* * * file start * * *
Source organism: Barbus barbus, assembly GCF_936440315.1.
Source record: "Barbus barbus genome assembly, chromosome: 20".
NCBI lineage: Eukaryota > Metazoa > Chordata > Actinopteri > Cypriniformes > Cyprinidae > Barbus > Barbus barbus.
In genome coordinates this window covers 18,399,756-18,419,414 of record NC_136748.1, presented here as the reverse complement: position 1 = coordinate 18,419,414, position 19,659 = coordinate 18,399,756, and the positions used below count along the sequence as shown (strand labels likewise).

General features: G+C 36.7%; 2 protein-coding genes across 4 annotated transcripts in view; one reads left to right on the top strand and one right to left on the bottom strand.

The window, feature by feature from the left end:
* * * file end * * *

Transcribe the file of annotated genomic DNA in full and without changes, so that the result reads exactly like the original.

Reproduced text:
Source organism: Barbus barbus, assembly GCF_936440315.1.
Source record: "Barbus barbus genome assembly, chromosome: 20".
NCBI lineage: Eukaryota > Metazoa > Chordata > Actinopteri > Cypriniformes > Cyprinidae > Barbus > Barbus barbus.
In genome coordinates this window covers 18,399,756-18,419,414 of record NC_136748.1, presented here as the reverse complement: position 1 = coordinate 18,419,414, position 19,659 = coordinate 18,399,756, and the positions used below count along the sequence as shown (strand labels likewise).

General features: G+C 36.7%; 2 protein-coding genes across 4 annotated transcripts in view; one reads left to right on the top strand and one right to left on the bottom strand.

The window, feature by feature from the left end: